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client's real needsYour client’s real needs are knowable and they go way beyond the typical information they give you. For example, a client will often say something like “I need a 500 word blog about my business every Wednesday.”  That sounds fairly specific, particularly when you know a bit about their business.

If you know, for example, they have an online bookstore it’s tempting to think that’s all you need to know. Already you’re envisioning writing a book review, an author interview, a list of new titles and which books are on special each and every month, with who knows exactly what to fill in the months with 5 Wednesdays.

Wait! You don’t yet know enough to do a great job. You need to have the answer to these six questions if you’re going to do a spectacular job and meet at least most of their expectations.

Start by listening

The need to truly listen for your client’s real needs may seem obvious, but apparently it’s not. At least one study reveals clients refuse to hire a provider because as much as 38 percent of the time the client feels the provider doesn’t listen. My hunch is at least have of those complaints would show that the client wasn’t clear and/or complete in describing what they need.

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Ideal Freelance Writing ClientIt’s worth spending some time thinking about your ideal freelance writing client. It makes sense to actually create an ideal freelance writing client profile and keep it where you can get to it easily for review every time you talk with someone who may want to hire you.

Wisdom is understanding that there really is no perfect writing client out there, or if there is, we wouldn’t know how to identify them even if they knocked on the door.

The goal is to recognize the good ones so you can avoid going crazy trying to please the ones you probably shouldn’t have said ‘yes’ to in the first place.

My experience tells me ideal clients come in two categories – the must haves and others who might turn into ideal clients. Let’s look at the must haves first.

Must haves in the ideal freelance writing client

These are the things I really want in a client:

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Negotiating and Renegotiating a Writing Deadline

renegotiating Renegotiating a deadline is certainly possible, Sharon Hurley Hall, a beautiful persoa and wonderful writer, reminded me in our forum, in response to How to Gracefully Miss a Writing Deadline

She’s absolutely right.

Renegotiating a deadline isn’t rocket science, but it does help if you’ve got all the pieces in place. How you negotiated the deal in the beginning has a great deal to do with any renegotiating you might need to do.

Initial negotiation

When you first accept an assignment or agree to do a piece of writing, you make an agreement with the client, hopefully in writing. It contains the creative brief or scope of work. Generally this includes the expected length of the writing plus anything else, like photos, etc. you are to provide, how much you can expect to be paid, how you will be paid and a deadline of when the client expects the finished work.

You can often negotiate anything and everything at this point, including the deadline. There really is no such thing as a standard contract.

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How to Gracefully Miss a Writing Deadline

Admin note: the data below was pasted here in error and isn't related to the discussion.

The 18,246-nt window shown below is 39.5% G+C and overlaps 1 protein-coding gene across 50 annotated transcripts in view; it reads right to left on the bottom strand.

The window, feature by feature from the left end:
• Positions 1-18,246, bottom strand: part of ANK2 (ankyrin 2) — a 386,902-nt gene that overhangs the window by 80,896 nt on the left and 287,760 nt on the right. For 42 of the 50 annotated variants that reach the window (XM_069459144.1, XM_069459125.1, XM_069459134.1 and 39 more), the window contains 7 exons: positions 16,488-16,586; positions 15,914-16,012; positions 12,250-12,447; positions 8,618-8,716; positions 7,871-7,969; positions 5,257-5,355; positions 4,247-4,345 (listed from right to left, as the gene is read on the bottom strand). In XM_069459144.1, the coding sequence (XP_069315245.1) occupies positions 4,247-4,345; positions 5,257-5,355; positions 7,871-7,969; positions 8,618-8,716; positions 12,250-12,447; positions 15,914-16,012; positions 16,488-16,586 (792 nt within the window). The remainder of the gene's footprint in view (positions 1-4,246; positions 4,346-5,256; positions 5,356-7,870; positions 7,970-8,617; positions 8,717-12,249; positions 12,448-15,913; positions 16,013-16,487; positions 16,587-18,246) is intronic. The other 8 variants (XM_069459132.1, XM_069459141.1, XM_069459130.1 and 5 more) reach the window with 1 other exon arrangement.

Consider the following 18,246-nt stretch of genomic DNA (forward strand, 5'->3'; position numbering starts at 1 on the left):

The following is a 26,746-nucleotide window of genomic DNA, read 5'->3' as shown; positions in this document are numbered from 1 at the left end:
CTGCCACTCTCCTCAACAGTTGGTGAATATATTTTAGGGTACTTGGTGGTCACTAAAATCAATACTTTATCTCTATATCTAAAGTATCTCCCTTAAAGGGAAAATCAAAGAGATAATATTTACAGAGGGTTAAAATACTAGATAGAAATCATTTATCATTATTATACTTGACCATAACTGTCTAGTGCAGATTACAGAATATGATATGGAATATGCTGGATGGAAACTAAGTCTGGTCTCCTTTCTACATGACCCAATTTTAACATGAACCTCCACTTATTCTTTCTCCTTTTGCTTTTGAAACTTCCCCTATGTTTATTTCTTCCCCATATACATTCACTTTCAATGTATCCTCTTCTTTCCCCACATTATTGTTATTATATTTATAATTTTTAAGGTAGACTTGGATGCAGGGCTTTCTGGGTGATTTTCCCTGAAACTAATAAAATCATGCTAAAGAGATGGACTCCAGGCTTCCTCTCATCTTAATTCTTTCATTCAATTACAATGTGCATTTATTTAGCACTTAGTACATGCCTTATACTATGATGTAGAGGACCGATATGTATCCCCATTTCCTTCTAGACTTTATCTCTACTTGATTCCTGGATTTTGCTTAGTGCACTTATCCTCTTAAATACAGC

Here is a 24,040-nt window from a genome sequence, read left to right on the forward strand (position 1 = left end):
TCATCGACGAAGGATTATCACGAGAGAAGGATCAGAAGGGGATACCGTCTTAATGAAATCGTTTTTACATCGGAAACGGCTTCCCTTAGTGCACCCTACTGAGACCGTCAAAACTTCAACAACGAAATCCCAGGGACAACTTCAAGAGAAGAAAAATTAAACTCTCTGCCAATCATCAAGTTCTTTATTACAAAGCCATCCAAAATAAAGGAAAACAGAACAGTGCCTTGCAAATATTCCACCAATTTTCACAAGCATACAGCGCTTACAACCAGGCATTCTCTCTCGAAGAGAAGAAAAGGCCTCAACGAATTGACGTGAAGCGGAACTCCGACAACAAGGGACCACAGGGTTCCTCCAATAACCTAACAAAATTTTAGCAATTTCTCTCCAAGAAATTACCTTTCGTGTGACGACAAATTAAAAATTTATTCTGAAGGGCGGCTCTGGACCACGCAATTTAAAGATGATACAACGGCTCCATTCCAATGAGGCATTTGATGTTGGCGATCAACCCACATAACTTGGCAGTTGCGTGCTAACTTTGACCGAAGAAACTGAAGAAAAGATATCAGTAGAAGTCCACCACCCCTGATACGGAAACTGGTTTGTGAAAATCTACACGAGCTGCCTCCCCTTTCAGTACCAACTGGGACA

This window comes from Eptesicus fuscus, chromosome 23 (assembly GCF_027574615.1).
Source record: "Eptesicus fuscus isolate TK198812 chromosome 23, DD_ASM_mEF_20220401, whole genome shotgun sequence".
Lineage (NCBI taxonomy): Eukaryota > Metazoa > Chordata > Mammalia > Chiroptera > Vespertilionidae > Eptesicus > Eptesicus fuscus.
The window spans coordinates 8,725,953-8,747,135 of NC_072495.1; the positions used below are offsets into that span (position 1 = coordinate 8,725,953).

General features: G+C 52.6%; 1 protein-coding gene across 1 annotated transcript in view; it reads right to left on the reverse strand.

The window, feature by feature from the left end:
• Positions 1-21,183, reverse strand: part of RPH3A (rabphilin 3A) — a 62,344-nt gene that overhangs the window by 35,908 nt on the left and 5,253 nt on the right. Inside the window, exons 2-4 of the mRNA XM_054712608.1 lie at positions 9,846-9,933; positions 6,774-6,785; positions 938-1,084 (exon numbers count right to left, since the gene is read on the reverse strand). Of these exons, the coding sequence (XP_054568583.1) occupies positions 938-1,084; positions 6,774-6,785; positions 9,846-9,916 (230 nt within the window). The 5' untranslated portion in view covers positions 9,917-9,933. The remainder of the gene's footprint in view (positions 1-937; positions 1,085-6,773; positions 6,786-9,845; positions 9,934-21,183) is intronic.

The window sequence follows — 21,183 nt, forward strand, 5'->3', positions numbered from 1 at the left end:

writing deadlineOf course you know how to meet a writing deadline! You’ve proven that over and over again. But…

Life happens. Even when we’re managing our time wisely, and have a calendar that works, Even if we’ve built a reputation of meeting a writing deadline. Sometimes it seems that life conspires to make us late.

It might be your fault and you simply blew it this time. Or maybe you got sick or injured and couldn’t meet that writing deadline.

Once in a while it isn’t even your fault. More than once I’ve had an editor promise me information in time for me to make it, and not received it. Or a scheduled interviewee doesn’t show and doesn’t respond to your email or call. Or lightening strikes and kills the power not just in your home but for miles around.

How important are deadlines anyway?

The reason behind deadlines boils down to the fact that someone somewhere needs a piece of writing by such and such a time. Maybe it’s a print date for a magazine or book. It might be that the blogger you’re ghosting for has trained her audience to expect a post every Wednesday. If you’re dealing with television or movies or publishing there are always deadlines.

And it’s true, sometimes it’s okay to slip a deadline, but the chances are you don’t know which deadlines are slipable. I was literally surprised that some writers didn’t make deadlines when I first became the editor of a publication. 

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choicesWhen should a freelance writer quit freelancing and get a real job? Any damn time they choose to!

I love freelancing. Except, of course, when I don’t. The longer I freelance, the less likely I am to give up and take a job inside working at a magazine or a publishing house, or… well, you name it. Any job that has a regular paycheck and maybe some benefits is sometimes tempting.

This came to me when a friend of mine scored a great job writing for a publication she loves. When she told me about it she indicated that she felt guilty for giving up freelancing. I wanted to metaphorically strangle her.

If no one else has told you, it’s perfectly okay to stop freelancing. That’s one of the joys of a freelance writing career – you get to make choices, and that includes doing something else. No guilt is necessary or called for.

First, a freelance writer has a real job

If you’re a freelance writer you’ve got a real job. Writing is a work, no matter how it seems to your Mother-in-law or the family cat and kids.

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"no" is a complete sentenceOver in one of LinkedIN Ghostwriting Groups there was a lengthy and convoluted discussion as a result of someone asking if they should accept a questionable offer to write about something – I’ve forgotten the details.